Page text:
This article shall hold the dearest place on my blog for a long long time. Firstly, coz its about one of the greatest design thinkers of the 21st century and secondly because the article throws light on the importance he gave to design thinking. Also I can't resist mentioning that he is such a fine example of handsomeness and brains. He sure was some deadly man!
While there are many things worth celebrating of Steve Jobs' life, the greatest gift Steve gave us is a way to design our own lives.
Steve Jobs was known for being a design god who sweated experience, and pixels and, well, everything. "Design," he once said, "is a funny word. Some people think design means how it looks. But, of course, if you dig deeper, it's how it really works. You have to grok what it is all about."
In our society, thinking for ourselves is not highly valued. Our education model was designed with the 19th century more than the 21st century in mind. It reinforces fitting in and suppresses much of the natural creativity we start with. That's how we go from drawing and acting and make-believe to PowerPoint. If we allow creativity at all, it is limited to arts and sports. "Real work" has us looking like a Dilbert character. Between the pressures of our teachers, parents, and ultimately co-workers, we often give up any search for personal meaning as we aim to belong to a tribe. After a while, we may not even believe we have something unique to offer. Rather than figure out what we are each about, far too many of us live within the boxes others define.
But when we define ourselves by what others want, we are trying to kiss a moving butt. To live in a box defined by someone else is to deny our uniqueness. Each of us is standing in a spot no one else occupies. That unique perspective is born of our accumulated experience, perspective, and our vision. When we deny these things, we deny that which only we can bring to the situation, our onlyness. And that is surely not the way the world is made better.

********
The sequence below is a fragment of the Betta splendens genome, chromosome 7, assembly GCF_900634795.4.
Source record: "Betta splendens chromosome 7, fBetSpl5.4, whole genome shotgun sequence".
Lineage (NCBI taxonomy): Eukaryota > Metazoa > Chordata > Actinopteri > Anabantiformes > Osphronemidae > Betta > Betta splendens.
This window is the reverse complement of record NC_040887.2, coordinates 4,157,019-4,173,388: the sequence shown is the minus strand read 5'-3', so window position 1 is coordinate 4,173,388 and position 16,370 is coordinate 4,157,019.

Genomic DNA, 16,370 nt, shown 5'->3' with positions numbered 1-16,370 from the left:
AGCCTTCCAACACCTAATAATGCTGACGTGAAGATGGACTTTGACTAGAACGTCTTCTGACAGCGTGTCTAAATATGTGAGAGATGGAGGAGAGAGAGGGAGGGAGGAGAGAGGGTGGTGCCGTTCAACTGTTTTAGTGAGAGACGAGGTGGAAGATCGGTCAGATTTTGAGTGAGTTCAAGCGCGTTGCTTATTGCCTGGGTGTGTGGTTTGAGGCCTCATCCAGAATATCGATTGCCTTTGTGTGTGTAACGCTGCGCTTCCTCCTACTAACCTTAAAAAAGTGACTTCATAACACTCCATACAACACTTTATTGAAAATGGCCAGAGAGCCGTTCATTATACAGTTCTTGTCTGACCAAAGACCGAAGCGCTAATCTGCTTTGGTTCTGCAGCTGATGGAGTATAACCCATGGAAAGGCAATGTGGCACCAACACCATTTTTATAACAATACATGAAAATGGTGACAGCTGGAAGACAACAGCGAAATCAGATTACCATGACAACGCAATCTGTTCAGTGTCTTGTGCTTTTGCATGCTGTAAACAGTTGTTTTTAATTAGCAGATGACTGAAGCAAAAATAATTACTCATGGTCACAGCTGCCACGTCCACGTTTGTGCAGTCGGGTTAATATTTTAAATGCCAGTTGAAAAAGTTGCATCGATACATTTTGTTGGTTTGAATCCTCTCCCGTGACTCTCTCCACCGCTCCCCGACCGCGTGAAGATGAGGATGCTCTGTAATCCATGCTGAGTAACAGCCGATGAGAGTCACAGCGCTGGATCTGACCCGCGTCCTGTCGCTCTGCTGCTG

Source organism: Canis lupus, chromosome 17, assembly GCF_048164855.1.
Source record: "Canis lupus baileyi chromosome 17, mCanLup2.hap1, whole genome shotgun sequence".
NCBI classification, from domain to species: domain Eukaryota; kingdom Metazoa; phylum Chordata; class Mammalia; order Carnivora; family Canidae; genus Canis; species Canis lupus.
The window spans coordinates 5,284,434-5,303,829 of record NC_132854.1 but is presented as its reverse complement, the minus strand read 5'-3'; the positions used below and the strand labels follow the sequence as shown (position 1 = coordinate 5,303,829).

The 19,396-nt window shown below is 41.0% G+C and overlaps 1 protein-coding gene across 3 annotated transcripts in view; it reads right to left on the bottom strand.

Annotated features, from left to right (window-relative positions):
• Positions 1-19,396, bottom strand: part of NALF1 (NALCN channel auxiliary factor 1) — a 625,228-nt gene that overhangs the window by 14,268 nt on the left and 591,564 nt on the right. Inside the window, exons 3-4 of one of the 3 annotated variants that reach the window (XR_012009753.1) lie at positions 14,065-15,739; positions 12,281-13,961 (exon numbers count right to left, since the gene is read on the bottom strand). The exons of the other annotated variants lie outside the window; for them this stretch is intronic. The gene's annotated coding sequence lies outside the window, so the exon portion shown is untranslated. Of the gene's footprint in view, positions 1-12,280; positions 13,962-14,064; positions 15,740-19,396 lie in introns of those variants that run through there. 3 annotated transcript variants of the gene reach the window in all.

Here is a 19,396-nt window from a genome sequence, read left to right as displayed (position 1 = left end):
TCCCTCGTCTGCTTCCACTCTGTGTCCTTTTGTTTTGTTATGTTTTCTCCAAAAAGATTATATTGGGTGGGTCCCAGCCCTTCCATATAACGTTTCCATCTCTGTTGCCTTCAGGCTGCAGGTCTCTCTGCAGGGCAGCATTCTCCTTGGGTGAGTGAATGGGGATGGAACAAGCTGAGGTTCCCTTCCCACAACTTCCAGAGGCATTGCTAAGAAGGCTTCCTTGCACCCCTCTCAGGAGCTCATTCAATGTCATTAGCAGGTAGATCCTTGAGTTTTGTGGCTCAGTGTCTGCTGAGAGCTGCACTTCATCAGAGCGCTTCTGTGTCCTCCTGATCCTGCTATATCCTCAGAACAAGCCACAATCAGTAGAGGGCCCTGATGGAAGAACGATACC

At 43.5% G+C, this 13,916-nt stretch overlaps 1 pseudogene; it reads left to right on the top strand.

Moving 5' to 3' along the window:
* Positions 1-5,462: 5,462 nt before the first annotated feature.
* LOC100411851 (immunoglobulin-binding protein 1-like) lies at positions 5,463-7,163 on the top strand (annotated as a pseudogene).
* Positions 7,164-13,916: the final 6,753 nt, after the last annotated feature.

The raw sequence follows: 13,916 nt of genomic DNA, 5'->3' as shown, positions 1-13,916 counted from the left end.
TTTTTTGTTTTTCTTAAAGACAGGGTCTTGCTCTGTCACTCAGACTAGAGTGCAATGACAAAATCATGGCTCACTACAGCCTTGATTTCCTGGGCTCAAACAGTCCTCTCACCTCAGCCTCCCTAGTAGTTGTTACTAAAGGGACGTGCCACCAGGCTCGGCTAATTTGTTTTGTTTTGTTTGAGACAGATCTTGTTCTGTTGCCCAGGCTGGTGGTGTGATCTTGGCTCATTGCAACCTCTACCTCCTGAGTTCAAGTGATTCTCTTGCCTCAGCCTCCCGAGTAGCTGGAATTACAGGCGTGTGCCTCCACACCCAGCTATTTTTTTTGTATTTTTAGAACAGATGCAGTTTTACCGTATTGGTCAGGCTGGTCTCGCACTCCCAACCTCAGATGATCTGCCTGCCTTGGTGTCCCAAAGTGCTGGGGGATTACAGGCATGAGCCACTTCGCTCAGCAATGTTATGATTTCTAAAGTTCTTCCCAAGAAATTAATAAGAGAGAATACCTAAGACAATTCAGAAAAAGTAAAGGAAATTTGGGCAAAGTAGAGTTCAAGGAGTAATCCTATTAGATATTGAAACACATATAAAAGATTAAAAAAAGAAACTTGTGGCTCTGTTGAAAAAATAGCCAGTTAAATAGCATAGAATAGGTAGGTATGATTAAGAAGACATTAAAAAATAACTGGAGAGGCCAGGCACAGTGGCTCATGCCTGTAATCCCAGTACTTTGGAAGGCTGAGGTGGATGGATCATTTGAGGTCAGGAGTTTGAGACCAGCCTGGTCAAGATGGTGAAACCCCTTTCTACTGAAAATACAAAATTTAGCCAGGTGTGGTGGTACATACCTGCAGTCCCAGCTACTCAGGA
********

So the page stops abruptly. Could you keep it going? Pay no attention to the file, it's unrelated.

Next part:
I'm reminded of the ad copy Steve initiated when he returned to Apple:
Here's to the crazy ones. The misfits. The rebels. The troublemakers. The round pegs in the square holes. The ones who see things differently. They're not fond of rules. And they have no respect for the status quo. You can quote them, disagree with them, glorify, or vilify them. About the only thing you can't do is ignore them. Because they change things. They push the human race forward. And while some may see them as the crazy ones, we see genius. Because the people who are crazy enough to think they can change the world, are the ones who do. (Apple Inc.)
The problem with being a rebel, a misfit, a troublemaker is that the masses will not be cheering you on. Rosa Parks might be a heroine today, but at the time, she lost her job. Mahatma Gandhi and Martin Luther King, Jr both had huge dissension within their own communities. It took Jobs years to come up with a turnaround strategy that showed what Apple could do. People forget the years between 1996-2001 where much of the market called him more insane, than insanely great.
But he knew that his journey was to apply what only he could — from his meticulous design methodology, to reimagining computing, to building a different type of company. He realized — and showed us — that our real job is not to conform to what others think. Instead, we need to recognize that our life's goal is to find our own unique way in the world, to find the way that we move from being kiss-ass to being kick-ass.
That is the fundamental gift of Steve Jobs. His insane greatness was to find his own journey and to live his life this way. He didn't worry about being weird; he only wanted to be himself.
I have been in love with Apple products since my first Apple II, which I practically bought with quarters and nickels earned in small increments. I grew up picking apricots on the property where Apple buildings now stand. I worked at Apple during the "dark days," as alumni refer to the years between Steve Jobs' departure and then his much-needed return. He was competitive, sure, but mostly against himself. And that, too, is a lesson for us. It has been an honor to use his products, and it was an honor to work at his company. But the greatest honor has been to emulate what he showed us by his life. That each of us must find our own path. The unmarked path.
So I ask you to join me in honoring Steve's greatness not by trying to be Steve, but by trying to be your greatest self.